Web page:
Patrick Ferraro is a freelance writer in Seoul, Korea, and a former editor of the Newsletter.

Back to Basics: The New Web Site Essentials

Almost every organization today, from the small one-person nonprofit to the private-sector independent contractor, has a Web site. A Web presence is essential and has been for years. And just like anything that has been around for a while, every now and then things need to be revamped and reevaluated. With the advances in technology, specifically Web 2.0 functionality, nonprofits should revisit their Web sites and determine whether they are up to par with today's savvy, particular Web site visitor.

In order to embrace the advancing technologies, nonprofits should first evaluate their current Web sites to ensure that overall design and layout are acceptable by current standards. Here are some basic questions to ask when evaluating current Web site design and structure:


Leadership: It's Everyone's Journey!

In his book The Hero with a Thousand Faces, the renowned mythology scholar Joseph Campbell describes "the hero's journey," whereby an ordinary person endures extraordinary hardships, becomes transformed in the process, and achieves the status of hero.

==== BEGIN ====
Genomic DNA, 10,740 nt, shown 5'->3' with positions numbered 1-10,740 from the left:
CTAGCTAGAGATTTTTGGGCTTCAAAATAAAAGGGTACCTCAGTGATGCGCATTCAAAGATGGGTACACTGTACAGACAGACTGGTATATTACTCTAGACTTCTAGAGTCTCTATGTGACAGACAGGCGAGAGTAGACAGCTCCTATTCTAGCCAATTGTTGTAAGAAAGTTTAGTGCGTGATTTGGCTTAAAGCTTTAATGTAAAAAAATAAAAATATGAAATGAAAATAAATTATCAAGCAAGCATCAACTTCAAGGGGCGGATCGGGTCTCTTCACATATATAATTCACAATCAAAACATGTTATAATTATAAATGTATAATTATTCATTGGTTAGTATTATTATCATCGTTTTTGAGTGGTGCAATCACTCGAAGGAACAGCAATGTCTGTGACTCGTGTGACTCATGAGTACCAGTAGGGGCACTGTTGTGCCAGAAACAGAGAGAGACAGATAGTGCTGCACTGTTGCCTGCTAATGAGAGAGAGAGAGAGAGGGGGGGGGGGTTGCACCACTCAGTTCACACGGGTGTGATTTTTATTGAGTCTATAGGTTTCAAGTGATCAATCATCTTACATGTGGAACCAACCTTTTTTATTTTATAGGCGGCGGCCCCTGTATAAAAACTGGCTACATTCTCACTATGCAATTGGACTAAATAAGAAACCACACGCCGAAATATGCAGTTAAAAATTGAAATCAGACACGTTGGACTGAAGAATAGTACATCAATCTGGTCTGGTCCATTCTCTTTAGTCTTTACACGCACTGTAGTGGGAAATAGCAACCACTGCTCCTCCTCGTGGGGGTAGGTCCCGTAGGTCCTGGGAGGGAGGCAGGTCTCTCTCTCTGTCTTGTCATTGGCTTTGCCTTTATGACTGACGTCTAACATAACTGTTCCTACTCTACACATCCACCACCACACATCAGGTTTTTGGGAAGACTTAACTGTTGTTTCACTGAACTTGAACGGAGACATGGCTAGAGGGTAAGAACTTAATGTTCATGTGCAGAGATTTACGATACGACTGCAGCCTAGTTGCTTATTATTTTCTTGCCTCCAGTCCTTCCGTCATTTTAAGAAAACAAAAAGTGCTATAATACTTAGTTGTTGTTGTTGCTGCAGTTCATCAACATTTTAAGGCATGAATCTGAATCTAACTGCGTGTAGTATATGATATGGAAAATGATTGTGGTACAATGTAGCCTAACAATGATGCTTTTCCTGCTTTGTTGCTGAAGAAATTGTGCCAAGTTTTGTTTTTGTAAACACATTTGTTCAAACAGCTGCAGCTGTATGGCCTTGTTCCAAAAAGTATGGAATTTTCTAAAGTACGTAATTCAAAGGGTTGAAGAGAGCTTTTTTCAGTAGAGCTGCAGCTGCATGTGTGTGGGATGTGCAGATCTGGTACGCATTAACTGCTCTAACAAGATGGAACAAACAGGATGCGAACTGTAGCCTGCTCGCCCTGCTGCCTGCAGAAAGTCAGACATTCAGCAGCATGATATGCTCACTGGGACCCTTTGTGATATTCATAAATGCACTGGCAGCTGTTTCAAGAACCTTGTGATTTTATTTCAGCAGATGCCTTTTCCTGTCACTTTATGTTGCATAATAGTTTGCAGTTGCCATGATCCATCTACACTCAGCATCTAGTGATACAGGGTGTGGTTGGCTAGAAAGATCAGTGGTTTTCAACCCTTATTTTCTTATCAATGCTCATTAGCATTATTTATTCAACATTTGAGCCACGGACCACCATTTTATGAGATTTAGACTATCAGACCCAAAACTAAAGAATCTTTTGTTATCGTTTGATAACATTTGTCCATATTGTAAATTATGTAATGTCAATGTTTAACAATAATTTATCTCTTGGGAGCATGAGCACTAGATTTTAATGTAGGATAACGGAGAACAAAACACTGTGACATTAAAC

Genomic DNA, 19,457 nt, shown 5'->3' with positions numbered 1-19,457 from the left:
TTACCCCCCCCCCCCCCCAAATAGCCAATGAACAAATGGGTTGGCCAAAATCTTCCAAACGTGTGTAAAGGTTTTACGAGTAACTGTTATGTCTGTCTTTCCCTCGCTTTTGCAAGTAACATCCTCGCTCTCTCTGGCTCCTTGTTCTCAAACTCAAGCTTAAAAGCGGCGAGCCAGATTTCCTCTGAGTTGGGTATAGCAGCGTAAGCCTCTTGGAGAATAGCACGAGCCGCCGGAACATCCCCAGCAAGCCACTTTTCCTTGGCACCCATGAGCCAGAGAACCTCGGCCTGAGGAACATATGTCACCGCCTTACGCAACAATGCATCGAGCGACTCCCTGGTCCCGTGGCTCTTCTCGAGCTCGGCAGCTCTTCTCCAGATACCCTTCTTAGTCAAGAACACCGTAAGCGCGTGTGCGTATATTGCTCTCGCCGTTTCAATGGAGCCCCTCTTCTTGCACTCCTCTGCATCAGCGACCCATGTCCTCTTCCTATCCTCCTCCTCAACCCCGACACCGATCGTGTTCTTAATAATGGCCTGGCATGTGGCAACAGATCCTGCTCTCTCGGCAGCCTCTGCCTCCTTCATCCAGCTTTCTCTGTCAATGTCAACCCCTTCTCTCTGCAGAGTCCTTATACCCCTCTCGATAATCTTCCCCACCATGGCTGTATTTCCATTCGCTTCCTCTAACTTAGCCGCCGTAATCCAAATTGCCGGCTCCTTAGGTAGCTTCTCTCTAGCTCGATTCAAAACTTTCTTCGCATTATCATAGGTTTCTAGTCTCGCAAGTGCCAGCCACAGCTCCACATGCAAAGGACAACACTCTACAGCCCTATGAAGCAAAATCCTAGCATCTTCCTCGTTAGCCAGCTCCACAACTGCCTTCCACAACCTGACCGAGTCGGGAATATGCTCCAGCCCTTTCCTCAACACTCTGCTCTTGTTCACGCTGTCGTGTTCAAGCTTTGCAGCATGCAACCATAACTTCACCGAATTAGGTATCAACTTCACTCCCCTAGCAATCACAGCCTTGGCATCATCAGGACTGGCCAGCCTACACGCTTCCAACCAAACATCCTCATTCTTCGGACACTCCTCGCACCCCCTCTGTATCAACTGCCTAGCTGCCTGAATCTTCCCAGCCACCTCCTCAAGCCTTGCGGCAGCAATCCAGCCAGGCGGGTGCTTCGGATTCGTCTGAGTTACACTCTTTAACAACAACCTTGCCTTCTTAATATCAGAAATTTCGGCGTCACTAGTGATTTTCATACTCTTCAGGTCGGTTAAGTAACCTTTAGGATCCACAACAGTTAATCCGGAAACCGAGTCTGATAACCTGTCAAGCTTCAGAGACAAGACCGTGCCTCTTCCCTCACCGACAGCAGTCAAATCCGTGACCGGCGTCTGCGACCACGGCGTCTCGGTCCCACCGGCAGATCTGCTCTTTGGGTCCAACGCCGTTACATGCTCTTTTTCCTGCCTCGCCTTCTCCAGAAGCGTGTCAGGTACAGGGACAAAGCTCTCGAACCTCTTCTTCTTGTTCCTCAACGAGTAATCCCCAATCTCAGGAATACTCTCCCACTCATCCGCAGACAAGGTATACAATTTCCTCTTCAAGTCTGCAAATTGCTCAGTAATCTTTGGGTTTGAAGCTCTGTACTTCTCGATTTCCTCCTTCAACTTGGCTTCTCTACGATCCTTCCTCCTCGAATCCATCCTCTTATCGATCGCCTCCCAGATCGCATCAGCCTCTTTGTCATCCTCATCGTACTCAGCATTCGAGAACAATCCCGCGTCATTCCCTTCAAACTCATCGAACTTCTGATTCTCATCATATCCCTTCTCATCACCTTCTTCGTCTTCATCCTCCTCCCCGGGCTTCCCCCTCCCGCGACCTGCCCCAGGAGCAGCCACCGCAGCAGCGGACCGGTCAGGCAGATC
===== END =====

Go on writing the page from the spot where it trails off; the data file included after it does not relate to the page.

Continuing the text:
According to Campbell, this story is so fundamental to human existence that it pre-dates Greek mythology and to this day continues to be told again and again. Think of movies such as Rocky, Star Wars, The Wizard of Oz, and Mr. Smith Goes to Washington as examples of fictional heroes' journeys that have made their way into our cultural subconscious.

Because Campbell's description of this journey is so appealing, all kinds of leadership forums, self-help groups, and others have adopted his 12-step model to assist executives, managers, sales representatives, teachers, coaches, and others in identifying and embarking on his or her own hero's journey.

All well and good. But I contend that a truly good leader not only maps out a course for him- or herself but knows how to chart a hero's journey for those he or she seeks to lead.

What follows is a real-life personal story that I hope makes my case.


The Fired-Up Board: Preparing Your Board Members for Fundraising

Just think, how much could your organization raise if you had all your board members engaged in fundraising?